It’s the Friday of the fifth week of term 3 and as I wind up catching some sleep, the thoughts of the months gone by flash through my head. From my first day at Smurfit until today, there is a significant difference at the way I look at a situation in work scenario. Earlier, it was just limited to my team, my project and to my personal excellence. MBA has helped me develop a holistic view of the business arena. The curriculum design at Smurfit helped us in slowly but steadily developing this view.
The first term was focussed on building the foundation. It focussed on understanding the firm, introduction to general management, Financial Reporting and Operations. All this was very beneficial in bringing everyone from diverse backgrounds, to the same page. As mentioned in my previous blogs, the range of experience in the class is very impressive and term 1 gave us a chance to get familiar with it. Being the first term on the course, it all seemed like a mad rush and I was left wondering will I ever get to know people around! But the group assignments, class discussions and get-togethers all helped in binding us all together.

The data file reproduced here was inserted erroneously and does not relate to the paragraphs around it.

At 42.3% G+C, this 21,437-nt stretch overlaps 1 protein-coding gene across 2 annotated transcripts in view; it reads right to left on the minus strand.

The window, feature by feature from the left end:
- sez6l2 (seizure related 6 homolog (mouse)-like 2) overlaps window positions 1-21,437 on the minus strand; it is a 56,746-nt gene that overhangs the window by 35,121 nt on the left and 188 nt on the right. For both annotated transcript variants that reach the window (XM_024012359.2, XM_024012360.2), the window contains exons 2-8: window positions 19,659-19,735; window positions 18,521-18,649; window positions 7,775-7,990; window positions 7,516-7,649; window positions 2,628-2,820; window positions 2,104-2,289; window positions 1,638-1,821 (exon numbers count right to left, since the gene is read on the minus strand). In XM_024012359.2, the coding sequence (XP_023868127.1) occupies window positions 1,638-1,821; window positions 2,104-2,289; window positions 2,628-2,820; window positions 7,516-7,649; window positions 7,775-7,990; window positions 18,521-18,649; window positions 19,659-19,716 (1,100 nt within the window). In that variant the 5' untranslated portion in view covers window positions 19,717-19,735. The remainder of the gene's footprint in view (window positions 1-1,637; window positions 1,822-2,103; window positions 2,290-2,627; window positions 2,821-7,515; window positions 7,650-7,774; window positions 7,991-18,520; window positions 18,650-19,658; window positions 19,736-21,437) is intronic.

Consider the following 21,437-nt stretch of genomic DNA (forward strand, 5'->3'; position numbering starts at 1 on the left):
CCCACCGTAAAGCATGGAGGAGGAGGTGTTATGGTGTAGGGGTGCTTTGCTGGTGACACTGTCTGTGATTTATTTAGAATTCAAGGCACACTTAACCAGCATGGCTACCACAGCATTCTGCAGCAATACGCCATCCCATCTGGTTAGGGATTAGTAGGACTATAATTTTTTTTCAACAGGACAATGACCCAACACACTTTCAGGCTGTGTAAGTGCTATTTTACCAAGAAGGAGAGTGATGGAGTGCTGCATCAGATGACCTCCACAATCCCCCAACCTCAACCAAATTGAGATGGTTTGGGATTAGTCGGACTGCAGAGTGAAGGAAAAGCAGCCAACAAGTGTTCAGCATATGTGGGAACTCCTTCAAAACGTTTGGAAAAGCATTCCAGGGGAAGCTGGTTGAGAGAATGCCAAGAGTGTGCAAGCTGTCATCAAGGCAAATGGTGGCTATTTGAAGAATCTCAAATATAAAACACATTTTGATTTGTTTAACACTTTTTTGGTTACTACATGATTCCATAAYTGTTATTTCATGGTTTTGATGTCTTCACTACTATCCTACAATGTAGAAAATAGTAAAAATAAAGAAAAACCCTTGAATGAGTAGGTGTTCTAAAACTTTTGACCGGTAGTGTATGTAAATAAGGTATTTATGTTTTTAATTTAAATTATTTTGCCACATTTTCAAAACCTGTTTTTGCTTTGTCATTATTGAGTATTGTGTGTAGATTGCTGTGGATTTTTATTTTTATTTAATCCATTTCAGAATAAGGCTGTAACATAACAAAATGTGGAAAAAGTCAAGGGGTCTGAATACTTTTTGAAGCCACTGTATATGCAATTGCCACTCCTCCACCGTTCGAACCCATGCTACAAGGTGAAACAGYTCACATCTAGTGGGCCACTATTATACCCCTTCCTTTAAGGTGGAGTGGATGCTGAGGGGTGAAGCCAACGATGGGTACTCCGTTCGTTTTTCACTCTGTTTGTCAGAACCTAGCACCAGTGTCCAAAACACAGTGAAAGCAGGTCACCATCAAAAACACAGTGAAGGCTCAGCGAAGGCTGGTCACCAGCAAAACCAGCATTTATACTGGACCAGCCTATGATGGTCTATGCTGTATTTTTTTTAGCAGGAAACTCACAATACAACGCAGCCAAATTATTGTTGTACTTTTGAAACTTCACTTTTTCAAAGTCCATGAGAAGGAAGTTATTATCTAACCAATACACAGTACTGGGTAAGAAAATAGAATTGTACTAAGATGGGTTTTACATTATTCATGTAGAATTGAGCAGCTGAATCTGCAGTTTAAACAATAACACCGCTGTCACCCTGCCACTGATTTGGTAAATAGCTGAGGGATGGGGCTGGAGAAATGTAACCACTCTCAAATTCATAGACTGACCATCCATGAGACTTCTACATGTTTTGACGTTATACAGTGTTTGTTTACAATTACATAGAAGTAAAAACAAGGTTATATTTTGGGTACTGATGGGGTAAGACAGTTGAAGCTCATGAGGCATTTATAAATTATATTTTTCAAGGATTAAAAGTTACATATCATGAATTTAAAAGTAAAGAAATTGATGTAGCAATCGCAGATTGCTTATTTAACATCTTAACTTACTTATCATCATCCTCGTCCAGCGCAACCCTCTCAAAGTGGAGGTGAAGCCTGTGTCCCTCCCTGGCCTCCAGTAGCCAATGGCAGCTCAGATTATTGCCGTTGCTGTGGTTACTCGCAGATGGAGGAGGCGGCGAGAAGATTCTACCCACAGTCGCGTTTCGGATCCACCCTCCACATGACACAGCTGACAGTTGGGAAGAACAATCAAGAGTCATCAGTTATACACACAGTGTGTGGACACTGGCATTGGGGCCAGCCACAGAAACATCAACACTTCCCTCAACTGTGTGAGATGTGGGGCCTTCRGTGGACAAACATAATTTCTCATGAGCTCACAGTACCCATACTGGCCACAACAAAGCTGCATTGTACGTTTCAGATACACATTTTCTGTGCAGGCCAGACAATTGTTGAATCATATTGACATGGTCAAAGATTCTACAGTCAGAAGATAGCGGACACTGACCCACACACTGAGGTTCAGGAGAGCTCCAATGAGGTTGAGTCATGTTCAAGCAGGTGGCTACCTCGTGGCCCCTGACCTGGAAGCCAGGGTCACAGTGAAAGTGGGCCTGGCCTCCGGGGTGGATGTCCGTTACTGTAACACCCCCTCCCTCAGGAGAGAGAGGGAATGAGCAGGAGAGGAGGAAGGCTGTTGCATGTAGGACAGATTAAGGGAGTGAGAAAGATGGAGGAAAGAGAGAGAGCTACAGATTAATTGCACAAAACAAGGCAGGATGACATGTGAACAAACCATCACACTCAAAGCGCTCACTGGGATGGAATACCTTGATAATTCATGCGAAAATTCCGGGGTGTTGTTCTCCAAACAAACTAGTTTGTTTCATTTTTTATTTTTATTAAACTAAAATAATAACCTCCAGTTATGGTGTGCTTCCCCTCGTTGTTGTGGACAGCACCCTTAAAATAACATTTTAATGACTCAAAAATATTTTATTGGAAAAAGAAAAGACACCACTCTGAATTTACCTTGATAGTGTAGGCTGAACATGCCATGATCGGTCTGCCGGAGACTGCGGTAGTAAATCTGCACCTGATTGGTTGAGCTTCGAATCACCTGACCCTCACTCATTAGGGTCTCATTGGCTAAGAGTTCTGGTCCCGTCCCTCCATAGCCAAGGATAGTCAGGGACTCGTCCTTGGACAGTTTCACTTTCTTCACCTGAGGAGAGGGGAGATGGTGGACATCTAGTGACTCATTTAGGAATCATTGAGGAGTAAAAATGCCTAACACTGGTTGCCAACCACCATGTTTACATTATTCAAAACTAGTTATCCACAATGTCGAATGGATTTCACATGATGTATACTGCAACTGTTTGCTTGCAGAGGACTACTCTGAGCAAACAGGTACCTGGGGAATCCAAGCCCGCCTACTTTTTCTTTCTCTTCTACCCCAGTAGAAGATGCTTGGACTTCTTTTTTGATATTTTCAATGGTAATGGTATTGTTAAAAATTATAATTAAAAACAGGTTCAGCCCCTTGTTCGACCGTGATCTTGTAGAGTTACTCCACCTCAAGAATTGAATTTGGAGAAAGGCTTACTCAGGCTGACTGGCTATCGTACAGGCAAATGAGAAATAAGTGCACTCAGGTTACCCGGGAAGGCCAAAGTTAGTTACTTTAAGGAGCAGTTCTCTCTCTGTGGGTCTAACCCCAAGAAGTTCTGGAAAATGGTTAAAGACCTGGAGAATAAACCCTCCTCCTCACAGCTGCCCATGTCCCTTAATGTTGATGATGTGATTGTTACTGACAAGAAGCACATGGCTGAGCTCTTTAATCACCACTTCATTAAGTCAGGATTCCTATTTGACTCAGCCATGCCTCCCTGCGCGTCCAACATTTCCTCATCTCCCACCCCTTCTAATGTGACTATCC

Then came term 2! I thought I was better prepared to handle this term, with my experience of term 1 to support me, but I was wrong. This term had a different approach. It focussed on looking into the market. Modules like business economics, marketing, financial markets and valuations broadened our perspective to look at the industry and how the firm fits in the industry. Not to mention the unending submissions and presentations!